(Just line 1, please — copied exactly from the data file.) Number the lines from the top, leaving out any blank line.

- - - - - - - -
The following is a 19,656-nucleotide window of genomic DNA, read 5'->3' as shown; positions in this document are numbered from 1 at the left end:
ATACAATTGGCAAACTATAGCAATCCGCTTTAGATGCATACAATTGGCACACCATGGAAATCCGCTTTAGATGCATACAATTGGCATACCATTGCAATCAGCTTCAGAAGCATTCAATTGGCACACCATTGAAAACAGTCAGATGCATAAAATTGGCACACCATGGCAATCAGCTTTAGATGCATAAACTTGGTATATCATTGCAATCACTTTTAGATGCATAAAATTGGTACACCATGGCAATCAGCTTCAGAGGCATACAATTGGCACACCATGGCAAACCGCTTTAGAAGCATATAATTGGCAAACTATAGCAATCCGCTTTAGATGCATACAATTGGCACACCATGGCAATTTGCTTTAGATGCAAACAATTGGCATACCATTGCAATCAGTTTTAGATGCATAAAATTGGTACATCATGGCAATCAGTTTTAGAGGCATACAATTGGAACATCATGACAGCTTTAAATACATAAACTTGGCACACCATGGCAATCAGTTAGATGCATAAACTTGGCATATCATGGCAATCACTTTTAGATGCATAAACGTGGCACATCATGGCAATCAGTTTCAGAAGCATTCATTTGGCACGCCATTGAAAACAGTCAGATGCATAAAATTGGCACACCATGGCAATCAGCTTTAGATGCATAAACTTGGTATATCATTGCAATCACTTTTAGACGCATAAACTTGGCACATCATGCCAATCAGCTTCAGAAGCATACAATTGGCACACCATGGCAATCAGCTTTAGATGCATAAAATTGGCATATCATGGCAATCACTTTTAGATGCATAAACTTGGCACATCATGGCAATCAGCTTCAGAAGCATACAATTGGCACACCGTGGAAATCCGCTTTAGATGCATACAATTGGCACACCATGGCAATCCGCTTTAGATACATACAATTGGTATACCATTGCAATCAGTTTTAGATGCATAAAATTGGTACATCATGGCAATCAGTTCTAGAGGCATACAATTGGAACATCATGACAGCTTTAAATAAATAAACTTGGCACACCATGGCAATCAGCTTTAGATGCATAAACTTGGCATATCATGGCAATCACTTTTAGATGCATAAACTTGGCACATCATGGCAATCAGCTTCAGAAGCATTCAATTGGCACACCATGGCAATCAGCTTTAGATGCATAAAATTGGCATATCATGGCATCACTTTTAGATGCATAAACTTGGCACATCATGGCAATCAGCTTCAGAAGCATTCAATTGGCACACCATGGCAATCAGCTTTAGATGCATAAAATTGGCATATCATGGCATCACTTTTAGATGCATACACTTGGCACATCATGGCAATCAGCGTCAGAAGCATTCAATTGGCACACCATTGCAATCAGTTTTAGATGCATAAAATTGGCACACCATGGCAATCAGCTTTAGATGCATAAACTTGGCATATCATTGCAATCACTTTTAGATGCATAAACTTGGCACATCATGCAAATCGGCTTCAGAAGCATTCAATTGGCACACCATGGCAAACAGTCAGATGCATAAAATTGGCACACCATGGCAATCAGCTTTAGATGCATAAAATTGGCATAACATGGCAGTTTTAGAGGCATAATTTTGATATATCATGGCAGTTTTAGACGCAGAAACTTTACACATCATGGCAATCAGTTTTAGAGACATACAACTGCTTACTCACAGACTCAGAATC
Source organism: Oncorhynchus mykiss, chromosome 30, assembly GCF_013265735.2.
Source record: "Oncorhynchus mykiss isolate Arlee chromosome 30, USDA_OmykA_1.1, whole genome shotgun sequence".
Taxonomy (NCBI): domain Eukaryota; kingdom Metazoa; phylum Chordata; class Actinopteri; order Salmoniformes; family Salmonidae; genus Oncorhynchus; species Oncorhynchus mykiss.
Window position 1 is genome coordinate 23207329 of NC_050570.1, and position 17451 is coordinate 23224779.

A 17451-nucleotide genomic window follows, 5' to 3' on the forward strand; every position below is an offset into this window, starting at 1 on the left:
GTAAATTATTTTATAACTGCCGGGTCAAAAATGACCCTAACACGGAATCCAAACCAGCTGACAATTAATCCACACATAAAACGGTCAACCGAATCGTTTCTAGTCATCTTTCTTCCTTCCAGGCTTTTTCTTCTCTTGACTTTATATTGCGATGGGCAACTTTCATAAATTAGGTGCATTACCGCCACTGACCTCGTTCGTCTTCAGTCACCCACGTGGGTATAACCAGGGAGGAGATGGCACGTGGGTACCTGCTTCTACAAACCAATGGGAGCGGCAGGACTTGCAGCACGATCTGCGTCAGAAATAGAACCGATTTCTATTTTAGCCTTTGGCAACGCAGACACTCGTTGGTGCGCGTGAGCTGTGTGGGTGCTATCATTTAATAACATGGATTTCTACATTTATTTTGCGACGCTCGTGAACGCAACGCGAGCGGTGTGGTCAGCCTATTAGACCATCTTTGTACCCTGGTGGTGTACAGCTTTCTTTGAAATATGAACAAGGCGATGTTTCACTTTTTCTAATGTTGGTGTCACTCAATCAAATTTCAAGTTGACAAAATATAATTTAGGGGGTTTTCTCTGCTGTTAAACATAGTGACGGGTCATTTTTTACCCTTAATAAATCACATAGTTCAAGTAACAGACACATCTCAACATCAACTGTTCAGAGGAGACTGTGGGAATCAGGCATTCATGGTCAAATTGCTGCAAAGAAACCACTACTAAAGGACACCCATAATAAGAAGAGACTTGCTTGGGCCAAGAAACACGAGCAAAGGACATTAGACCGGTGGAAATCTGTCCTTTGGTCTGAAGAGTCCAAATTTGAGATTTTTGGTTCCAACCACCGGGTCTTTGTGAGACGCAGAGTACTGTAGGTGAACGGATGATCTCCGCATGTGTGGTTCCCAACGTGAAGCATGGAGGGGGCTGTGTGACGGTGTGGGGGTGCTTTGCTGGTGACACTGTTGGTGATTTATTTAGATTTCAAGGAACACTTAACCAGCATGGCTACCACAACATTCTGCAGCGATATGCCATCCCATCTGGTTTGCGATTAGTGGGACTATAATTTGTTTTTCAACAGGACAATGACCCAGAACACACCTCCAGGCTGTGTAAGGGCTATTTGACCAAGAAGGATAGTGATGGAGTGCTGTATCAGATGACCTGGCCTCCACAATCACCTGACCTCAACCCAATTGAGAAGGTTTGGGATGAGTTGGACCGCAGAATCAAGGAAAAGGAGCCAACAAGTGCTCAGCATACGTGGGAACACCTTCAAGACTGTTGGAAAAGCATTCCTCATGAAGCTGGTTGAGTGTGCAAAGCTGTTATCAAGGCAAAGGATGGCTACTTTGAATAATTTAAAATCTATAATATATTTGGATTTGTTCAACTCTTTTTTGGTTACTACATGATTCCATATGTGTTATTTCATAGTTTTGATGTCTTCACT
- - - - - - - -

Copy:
The following is a 19,656-nucleotide window of genomic DNA, read 5'->3' as shown; positions in this document are numbered from 1 at the left end: